It’s a tricky one to answer, as temperature ratings are highly misleading and often abused by manufacturers, which is why we don’t give a simple number. They do not offer a fair comparison between two bags, and should definitely not be the single piece of data on which to base a decision.
We prefer to have a discussion to make sure a product designed primarily for the adventurous, travelling fast and ultra light, that packs down to a size of a longish toilet roll, is the bag for you.
So, firstly, if it’s for you, do you sleep hot or cold at home in bed?
Next, what sort of conditions are you hoping to use it? In the Mountain Raid 1.6 the 100g primaloft on the top side will loft (although not a fair term for synthetic insulation) to 1.6cm. This would be comparable to a thinner down that is bone dry in a lab, or thicker down that is a bit damp or has been packed and unpacked a few times. Down is better in low humidity, such as below freezing, but Primaloft can performs better in cool air with more humidity, and definitely performs better when wet.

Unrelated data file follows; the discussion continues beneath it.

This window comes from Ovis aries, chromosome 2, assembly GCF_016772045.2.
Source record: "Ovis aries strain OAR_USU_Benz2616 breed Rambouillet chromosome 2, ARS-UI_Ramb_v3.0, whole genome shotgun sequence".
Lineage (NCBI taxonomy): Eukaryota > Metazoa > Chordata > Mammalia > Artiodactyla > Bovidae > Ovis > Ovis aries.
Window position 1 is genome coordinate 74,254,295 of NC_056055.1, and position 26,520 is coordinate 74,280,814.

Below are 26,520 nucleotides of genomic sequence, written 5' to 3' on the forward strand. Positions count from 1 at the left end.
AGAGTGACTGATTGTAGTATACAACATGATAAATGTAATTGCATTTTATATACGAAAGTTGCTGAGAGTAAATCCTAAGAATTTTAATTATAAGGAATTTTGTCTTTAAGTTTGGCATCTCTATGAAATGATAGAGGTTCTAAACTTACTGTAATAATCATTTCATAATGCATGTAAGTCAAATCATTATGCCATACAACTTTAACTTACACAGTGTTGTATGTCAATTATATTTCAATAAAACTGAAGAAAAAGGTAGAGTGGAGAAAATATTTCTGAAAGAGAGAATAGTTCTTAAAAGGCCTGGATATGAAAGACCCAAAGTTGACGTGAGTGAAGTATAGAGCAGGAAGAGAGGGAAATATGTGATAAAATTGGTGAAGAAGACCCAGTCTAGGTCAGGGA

And finally, the EN13537 temperature rating standard is described below. With which situation are you most concerned?
Upper Limit — the temperature at which a standard man can sleep without excessive perspiration. It is established with the hood and zippers open and with the arms outside of the bag.
Comfort — the temperature at which a standard woman can expect to sleep comfortably in a relaxed position.
Lower Limit — the temperature at which a standard man can sleep for eight hours in a curled position without waking.
Extreme — the minimum temperature at which a standard woman can remain for six hours without risk of death from hypothermia (though frostbite is still possible).